The first thing I notice as I become more conscience is that my shoulders hurt. They hurt BAD.
At first, I simply thought that my shoulders were hurting because of my lupus condition (I tend to have some arthritic pain). But I started to realize that the pain was more severe than my usual lupus aches and pains. My husband told the nurse about my complaints, and she informed us that the surgeons pumped air into my abdominal region, and the pain was from the remaining air trapped inside my body. The air presses against nerve endings, which causes the pain in the shoulders.
Fact: The trapped air in my body was the worst part of the entire recovery. Sure, the incisions were sore, but the pain of the excess air was absolutely terrible. Please keep in mind though……it’s not like this for everyone. Some people only experience slight discomfort from this…..if any. I just so happened to be one of the “lucky” ones. For me, the oain caused by the excess was pretty freaking excruciating.
In order to lessen the pain in my shoulders and upper back, the nurse told me to lie down flat on my back, with a pillow under my bum (the purpose is to elevate the hips) to move the air inside my body to a more comfortable location. This worked wonders. I wanted to stay in this position all the time, because anytime I would move, the pain in my shoulders would be severe. However, in order to assist the air to absorb back into your body, it’s very important to walk around several times a day post surgery. Which I did. By day four post op, I felt considerably more comfortable, though, of course, I was still experiencing some soreness around my incisions.
So there’s my story. Next, I’m going to give you some basic facts about the surgery.
- If the laparoscopic procedure goes according to plan, the patient will generally leave the hospital the same day. In my case, once they got me awake, they dressed me and sent me out the door. When I came home, I was so fresh from surgery that I still could not walk on my own because I was still so heavily influenced by the anesthesia.
- You probably will NOT want to, but walking around frequently is the best medicine for you post surgery.
- No heavy lifting or physical exertion for 2 weeks post-op.
- Avoid fatty foods for several weeks after the surgery. You no longer have a gallbladder, and your body will struggle to process these foods. If you do consume very fatty food, you’ll notice that it, uh, goes right through you.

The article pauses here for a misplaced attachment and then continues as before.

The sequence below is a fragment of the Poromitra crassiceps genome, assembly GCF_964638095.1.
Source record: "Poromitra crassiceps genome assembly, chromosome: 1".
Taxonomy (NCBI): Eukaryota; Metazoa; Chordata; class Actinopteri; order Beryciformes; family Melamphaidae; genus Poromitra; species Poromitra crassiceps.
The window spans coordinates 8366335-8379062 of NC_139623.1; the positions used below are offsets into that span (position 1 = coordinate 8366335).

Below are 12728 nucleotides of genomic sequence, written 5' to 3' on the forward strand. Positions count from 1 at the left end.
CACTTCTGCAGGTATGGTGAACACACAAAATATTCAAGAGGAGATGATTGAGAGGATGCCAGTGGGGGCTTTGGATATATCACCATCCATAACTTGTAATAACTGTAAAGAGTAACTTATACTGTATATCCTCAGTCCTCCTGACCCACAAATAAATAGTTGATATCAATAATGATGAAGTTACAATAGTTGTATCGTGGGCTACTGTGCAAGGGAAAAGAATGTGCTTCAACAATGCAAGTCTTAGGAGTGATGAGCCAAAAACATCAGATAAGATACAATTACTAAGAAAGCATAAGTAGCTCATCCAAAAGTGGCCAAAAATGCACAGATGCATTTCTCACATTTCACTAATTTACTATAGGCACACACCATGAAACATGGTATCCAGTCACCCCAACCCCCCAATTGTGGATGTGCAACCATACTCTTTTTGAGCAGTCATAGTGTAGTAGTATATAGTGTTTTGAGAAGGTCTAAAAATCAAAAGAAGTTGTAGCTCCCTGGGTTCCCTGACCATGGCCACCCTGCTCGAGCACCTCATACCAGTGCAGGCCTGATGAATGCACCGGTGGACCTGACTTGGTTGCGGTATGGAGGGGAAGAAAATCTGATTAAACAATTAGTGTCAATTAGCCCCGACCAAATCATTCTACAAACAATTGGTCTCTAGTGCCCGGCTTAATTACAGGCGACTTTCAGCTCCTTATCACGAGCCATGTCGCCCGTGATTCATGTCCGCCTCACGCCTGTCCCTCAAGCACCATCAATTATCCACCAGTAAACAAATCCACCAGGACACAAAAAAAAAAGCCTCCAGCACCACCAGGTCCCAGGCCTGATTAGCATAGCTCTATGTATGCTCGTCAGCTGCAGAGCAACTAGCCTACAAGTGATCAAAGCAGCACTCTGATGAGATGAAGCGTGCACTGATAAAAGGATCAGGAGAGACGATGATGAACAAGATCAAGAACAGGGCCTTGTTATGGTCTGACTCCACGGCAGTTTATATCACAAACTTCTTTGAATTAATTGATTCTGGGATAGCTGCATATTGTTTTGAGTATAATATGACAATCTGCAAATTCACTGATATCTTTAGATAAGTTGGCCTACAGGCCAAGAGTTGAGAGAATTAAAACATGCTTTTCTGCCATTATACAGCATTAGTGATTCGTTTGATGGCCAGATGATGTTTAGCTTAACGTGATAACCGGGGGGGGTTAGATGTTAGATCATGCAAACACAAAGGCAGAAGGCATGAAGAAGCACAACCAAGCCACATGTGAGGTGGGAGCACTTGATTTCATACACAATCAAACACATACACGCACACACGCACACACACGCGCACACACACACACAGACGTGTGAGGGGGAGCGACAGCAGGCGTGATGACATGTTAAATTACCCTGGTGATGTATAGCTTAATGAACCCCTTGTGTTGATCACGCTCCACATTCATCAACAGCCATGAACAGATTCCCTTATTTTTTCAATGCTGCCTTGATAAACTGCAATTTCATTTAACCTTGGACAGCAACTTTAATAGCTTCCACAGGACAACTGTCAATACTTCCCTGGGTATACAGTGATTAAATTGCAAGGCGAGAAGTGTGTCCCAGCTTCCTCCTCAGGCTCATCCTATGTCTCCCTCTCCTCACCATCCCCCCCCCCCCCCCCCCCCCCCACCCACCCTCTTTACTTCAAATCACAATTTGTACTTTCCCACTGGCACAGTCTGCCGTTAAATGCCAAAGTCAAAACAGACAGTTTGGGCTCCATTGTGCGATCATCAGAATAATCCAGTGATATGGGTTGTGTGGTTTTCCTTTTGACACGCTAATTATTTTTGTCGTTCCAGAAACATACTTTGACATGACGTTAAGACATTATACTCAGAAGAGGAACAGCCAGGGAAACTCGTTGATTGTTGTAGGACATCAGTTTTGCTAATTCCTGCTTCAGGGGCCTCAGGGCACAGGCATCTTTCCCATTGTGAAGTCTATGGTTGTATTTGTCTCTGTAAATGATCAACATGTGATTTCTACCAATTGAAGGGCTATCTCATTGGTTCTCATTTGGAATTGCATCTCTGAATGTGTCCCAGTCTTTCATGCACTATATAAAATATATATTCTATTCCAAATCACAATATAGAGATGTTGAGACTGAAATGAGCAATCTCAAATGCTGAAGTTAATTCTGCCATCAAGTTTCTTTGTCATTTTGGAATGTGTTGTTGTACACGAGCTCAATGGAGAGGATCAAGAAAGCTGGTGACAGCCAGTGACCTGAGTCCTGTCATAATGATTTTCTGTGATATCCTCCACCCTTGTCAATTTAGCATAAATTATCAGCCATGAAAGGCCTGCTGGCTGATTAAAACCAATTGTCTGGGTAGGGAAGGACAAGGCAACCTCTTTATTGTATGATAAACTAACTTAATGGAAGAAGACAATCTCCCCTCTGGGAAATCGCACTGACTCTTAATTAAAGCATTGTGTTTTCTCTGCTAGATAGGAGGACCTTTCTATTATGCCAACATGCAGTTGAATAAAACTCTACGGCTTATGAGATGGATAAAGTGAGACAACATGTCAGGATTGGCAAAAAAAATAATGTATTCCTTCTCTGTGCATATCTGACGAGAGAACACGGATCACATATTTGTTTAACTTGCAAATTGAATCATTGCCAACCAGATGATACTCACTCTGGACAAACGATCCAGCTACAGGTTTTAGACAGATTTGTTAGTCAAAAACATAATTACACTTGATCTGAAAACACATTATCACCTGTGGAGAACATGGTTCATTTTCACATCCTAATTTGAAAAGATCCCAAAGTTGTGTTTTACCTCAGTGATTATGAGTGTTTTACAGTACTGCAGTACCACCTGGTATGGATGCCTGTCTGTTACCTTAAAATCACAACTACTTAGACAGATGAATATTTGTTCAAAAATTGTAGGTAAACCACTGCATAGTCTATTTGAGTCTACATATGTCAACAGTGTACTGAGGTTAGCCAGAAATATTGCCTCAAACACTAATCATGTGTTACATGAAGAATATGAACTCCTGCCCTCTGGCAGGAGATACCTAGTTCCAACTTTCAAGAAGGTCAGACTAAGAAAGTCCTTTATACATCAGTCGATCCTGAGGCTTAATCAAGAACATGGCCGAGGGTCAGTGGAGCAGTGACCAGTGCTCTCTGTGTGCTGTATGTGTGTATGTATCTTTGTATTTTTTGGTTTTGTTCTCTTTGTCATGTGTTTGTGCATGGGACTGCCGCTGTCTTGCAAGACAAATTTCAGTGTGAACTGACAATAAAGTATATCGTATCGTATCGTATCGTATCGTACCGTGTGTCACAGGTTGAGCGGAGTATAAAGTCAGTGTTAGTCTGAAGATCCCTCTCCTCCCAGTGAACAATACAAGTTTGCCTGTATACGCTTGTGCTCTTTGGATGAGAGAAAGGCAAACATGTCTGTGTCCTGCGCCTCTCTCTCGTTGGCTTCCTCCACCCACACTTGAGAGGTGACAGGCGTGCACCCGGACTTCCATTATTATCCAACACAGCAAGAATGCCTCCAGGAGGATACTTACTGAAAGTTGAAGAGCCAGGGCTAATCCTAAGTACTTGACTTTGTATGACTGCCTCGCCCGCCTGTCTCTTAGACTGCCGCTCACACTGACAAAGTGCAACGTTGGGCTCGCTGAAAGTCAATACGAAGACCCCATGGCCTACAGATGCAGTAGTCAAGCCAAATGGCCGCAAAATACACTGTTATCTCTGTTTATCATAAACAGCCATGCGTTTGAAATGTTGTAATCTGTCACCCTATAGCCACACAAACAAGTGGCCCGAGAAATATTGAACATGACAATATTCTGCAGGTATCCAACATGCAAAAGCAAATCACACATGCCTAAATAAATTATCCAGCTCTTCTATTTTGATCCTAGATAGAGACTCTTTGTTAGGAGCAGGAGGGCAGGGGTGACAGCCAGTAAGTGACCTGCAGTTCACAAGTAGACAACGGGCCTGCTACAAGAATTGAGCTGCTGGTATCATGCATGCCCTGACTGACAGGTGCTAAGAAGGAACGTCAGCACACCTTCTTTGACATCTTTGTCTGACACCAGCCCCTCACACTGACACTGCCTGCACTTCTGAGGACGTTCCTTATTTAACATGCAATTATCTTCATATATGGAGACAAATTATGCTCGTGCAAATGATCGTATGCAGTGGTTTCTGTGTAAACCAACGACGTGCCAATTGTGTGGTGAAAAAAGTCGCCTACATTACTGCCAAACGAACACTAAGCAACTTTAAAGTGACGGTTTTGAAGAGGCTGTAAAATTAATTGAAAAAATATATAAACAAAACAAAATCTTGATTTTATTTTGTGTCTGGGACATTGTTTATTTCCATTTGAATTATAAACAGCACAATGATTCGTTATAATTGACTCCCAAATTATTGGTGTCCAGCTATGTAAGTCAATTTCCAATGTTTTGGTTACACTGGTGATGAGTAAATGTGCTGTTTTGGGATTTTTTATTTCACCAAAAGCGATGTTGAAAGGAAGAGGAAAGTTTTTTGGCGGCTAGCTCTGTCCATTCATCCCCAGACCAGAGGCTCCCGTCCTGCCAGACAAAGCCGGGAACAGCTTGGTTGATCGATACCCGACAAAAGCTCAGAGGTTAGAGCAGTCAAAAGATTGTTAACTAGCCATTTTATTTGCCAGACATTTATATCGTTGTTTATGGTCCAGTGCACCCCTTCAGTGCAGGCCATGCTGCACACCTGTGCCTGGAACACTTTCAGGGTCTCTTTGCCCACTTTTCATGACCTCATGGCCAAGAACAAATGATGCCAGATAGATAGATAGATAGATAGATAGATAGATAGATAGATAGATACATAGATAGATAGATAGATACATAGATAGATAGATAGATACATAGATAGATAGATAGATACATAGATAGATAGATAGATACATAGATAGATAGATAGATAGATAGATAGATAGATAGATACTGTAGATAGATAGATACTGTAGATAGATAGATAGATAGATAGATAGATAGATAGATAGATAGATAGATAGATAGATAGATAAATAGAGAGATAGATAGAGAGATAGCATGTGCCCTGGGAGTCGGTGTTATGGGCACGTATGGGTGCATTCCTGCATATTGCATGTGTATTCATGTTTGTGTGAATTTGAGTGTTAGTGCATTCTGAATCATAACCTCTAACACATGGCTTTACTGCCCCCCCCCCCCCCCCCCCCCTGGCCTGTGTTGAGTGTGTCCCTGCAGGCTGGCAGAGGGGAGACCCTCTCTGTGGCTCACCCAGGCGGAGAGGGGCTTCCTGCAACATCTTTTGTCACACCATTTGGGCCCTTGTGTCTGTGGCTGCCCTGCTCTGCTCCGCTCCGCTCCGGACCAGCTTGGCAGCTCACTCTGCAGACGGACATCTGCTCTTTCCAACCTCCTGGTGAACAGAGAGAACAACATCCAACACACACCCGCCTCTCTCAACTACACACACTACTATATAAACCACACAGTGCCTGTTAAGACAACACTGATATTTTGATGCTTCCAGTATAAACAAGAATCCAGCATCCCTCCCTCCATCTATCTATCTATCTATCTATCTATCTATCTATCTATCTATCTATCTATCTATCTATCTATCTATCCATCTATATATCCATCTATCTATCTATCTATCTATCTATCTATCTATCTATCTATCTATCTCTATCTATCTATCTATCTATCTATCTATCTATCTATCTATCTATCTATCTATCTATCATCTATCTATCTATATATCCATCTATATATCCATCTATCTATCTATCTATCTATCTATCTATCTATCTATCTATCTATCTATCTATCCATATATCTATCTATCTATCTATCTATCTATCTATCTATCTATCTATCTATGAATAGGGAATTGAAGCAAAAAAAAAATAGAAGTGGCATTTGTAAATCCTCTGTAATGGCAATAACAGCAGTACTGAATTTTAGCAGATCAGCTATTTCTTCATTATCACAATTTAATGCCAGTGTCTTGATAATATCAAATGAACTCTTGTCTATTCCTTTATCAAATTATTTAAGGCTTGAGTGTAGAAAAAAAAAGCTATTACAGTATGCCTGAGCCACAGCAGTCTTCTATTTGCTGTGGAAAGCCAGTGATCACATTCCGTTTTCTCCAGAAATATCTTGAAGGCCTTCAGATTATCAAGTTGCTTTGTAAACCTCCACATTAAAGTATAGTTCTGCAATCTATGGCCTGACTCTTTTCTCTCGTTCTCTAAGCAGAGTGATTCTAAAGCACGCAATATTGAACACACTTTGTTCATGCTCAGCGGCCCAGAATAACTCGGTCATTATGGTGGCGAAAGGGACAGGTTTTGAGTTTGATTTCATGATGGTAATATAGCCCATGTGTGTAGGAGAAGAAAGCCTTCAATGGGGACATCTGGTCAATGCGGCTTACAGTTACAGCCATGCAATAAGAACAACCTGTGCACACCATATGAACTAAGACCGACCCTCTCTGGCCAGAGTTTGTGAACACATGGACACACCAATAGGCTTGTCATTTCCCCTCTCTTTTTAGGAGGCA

- In fact, you may experience a problem with diarrhea regardless of how careful you are about your food choices. This is generally a temporary problem, though some can experience this problem for a very long time, maybe even years. If you are experiencing a problem with diarrhea as a result of gallbladder removal, there is medication that can be prescribed for you.
- Here’s some TMI info for you……I had my gallbladder removed eight months ago, and I still battle diarrhea sometimes. Clearly, this isn’t fun, but this symptom is highly preferable to the conditions I was experiencing before the surgery. I keep over the counter drugs (Imodium) on hand to help me with this if it gets…out of hand.
I’m am inserting below some videos that I find very educational.
Let me say…….if you are squeamish, and you are about to have this surgery, I would encourage you to NOT watch the videos I have provided. I watched them ONE WEEK AFTER my surgery.
I was told in the hospital that the entire procedure takes about an hour to an hour and a half. The videos make it seem like it goes much faster than it really does.
And that’s all I have for you right now, though I may decide to update and slightly change around this information at another time.
Here are the links to a few posts I wrote before and after surgery, in case you’re interested.
Lastly, here is a pic of my little gallstone babies. This isn’t the whole loot, as my doctor didn’t want to clean the sludge from the other half of them. Clearly, he was no fun.
Everybody’s gallstones look different. Mine happen to be quite small, and almost jet black. There is a slight green tinge to the black color. They’re quite pretty really.
If you have your gallbladder removed, and you decide to keep your stones, do yourself a favor and never sniff them. Trust me.Tweet